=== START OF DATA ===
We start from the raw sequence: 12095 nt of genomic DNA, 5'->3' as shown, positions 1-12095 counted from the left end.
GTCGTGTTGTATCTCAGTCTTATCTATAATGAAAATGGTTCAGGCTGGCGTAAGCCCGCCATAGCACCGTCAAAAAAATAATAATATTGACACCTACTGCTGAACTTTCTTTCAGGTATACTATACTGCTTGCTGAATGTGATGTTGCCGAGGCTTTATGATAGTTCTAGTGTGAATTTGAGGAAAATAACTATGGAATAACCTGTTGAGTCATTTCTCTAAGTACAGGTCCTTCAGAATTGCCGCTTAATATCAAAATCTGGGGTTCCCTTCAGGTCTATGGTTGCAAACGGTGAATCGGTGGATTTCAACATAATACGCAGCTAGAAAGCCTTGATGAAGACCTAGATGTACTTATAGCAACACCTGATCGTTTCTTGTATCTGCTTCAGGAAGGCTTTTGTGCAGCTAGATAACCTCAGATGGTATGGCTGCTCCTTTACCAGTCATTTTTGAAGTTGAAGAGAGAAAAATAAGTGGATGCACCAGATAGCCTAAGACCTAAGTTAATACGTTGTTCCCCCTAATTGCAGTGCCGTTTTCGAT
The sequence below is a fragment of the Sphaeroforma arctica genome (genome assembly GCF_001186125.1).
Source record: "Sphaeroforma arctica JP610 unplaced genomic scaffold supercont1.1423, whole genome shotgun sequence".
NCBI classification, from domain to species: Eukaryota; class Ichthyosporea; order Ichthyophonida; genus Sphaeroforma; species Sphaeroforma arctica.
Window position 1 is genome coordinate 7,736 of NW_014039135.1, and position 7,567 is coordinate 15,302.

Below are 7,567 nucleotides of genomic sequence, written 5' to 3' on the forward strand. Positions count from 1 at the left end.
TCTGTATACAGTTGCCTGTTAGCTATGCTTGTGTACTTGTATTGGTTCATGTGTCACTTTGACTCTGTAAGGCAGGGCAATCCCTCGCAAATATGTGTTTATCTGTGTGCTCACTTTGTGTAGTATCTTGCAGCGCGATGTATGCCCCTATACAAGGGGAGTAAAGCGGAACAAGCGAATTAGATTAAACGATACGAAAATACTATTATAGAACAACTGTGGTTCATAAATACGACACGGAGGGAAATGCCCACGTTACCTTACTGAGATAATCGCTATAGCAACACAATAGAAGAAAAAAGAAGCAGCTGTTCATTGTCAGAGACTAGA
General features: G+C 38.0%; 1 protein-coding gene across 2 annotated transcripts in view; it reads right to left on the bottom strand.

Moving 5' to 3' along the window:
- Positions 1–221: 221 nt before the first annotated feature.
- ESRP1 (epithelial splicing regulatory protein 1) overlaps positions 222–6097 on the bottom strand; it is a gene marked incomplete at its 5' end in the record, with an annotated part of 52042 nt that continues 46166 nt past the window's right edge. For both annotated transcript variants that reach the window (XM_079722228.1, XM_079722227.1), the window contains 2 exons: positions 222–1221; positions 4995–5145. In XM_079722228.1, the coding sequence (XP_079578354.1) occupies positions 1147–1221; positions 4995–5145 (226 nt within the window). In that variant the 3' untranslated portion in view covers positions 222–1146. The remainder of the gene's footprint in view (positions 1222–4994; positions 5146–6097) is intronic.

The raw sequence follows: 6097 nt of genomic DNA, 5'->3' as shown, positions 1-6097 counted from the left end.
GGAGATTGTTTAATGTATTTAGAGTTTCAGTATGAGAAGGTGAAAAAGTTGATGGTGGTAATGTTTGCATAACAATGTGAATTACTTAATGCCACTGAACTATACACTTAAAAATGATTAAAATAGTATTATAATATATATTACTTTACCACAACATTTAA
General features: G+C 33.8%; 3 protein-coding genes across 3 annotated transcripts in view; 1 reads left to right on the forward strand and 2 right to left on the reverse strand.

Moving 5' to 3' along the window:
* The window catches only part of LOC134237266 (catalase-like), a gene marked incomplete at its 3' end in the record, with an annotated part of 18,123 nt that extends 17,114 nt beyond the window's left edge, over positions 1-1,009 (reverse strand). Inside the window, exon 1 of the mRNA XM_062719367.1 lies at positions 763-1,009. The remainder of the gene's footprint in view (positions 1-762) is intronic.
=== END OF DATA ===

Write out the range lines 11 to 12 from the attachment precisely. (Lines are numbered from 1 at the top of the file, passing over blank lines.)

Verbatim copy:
- Positions 1–221: 221 nt before the first annotated feature.
- ESRP1 (epithelial splicing regulatory protein 1) overlaps positions 222–6097 on the bottom strand; it is a gene marked incomplete at its 5' end in the record, with an annotated part of 52042 nt that continues 46166 nt past the window's right edge. For both annotated transcript variants that reach the window (XM_079722228.1, XM_079722227.1), the window contains 2 exons: positions 222–1221; positions 4995–5145. In XM_079722228.1, the coding sequence (XP_079578354.1) occupies positions 1147–1221; positions 4995–5145 (226 nt within the window). In that variant the 3' untranslated portion in view covers positions 222–1146. The remainder of the gene's footprint in view (positions 1222–4994; positions 5146–6097) is intronic.